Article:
We marched across the forecourt, almost breaking into a trot. Once through the gateway in the corner we found, much to my relief, the toilets straight away.
Once we relieved ourselves we walked around the open air museum. Basically it was row upon row of stone fragments from the site. Pieces for which they hadn't found a home yet. Restoration is still ongoing.
We walked around briefly trying to find a standout artefact, a piece that was more interesting than the rest but we didn't find one. They were all of equal mediocracy.
It was now more or less time to leave the Karnak temple complex so we headed out past the ram-headed guard of honour. Technically known a criosphinx it was a representation of the god Amun.
It was only now I noticed it held between its front legs, in its protection, was supposed to be an image the Pharaoh. Most of them had been damaged or removed but there was one in almost perfect condition.
We returned to the mini-bus where Hany was waiting for us. We weren't the first back nor the last and by 5pm we were all together and ready to leave.
Back at the hotel, with the water fixed, we showered and chilled in our room for a while.
We sat out on our balcony, with a view of Luxor Temple and the Nile in the distance. The sun had set bringing a purple haze to the sky. On the rooftop of the building opposite a striking black dog prowled its enclosure looking very much the part of Anubis, the god of underworld.
At 6pm we all gathered in the foyer to head out for some supper.
On the bus this morning Julie and I discussed breaking free from the group and heading out on our own to find somewhere to eat. We did some research, settling on Restaurant Al-Sahaby, it had great reiews on Tripadvisor and many recomended the fateer, a stuffed savoury pastry the size of a pizza. It was one dish I hadn't tried yet.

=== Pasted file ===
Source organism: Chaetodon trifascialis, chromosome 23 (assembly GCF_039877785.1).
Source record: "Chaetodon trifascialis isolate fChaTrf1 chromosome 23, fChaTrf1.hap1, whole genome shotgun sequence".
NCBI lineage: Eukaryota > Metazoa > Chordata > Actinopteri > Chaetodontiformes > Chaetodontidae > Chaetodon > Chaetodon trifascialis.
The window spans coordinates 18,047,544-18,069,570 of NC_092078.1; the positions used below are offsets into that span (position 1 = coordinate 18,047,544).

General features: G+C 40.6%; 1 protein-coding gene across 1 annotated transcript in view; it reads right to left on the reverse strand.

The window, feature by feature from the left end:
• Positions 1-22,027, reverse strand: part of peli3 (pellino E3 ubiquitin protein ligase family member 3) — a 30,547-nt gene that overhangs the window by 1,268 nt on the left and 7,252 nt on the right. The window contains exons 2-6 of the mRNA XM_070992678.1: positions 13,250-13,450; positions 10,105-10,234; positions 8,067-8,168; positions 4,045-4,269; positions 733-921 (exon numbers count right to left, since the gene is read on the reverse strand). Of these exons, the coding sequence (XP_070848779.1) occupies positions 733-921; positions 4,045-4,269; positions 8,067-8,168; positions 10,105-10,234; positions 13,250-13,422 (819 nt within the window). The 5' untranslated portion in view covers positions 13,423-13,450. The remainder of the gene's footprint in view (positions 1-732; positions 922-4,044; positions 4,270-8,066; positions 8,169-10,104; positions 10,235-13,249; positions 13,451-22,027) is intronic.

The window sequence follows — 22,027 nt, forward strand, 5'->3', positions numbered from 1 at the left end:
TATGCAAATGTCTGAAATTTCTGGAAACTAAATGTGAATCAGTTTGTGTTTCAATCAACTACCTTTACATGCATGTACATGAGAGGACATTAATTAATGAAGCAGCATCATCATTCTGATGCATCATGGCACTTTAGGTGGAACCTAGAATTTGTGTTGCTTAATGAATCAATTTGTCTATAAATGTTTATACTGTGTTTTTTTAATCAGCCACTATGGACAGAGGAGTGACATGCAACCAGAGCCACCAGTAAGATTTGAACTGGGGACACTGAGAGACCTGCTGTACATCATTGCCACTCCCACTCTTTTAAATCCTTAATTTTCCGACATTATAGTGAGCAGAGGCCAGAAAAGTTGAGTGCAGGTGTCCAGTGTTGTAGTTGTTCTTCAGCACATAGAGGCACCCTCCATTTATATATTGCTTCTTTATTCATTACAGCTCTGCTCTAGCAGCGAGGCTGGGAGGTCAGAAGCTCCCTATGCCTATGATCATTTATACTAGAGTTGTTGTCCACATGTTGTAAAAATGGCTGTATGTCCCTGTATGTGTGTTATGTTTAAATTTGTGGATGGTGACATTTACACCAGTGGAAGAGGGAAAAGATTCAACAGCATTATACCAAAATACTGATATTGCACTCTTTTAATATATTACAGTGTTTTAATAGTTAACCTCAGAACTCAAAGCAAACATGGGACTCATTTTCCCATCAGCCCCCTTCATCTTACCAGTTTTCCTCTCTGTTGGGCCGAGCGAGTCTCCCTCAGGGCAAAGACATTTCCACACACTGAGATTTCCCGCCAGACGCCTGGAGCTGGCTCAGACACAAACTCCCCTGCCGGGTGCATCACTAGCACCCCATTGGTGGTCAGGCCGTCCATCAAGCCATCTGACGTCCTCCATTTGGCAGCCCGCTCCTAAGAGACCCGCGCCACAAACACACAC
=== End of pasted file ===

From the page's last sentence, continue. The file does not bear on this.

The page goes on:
Then Hany announced that we would be eating at Al-Sahaby tonight. Bang went our spontaneity but I was so looking forward to the fateer.
We crossed the road from the hotel to the entrance of the tourist market. It was an exciting Aladin's cave of treasures and tat. We rushed through following Hany as the traders called out to catch our attention.
Restaurant Al-Shababy was just short alley away from the centre of all this market banter,
We sat outside in the alleyway and browsed their menu. Julie ordered the chicken shawarma whilst I didn't need to look at the menu, I'd been thinking about a spinach and cheese filled fateer all day!
The dips we ordered were a bit hit and miss with the muhamara delicious but the baba ganoush missing some flavour. Julie found her main dish also disappointing. "It tastes more like a Chinese stir-fry" she said, rather than glorious Lebanese inspired spices she expected.
I loved my fateer. It was exactly what I wanted. A doughy flatbread filled with spinach and a cheese similar to feta. I suppose it was no different to a flattened burek but it was a beautiful thing of comfort and joy.
This was going to be our last supper together. Tomorrow was going to be spent on the overnight train again. Everyone was in good spirits. Hany was great company. He talked a lot about how he met his wife, which was a result of some family matchmaking. He showed us his wedding photo. They made a beautiful couple. "You did good" remarked Rebecca. Hany's wife was striking.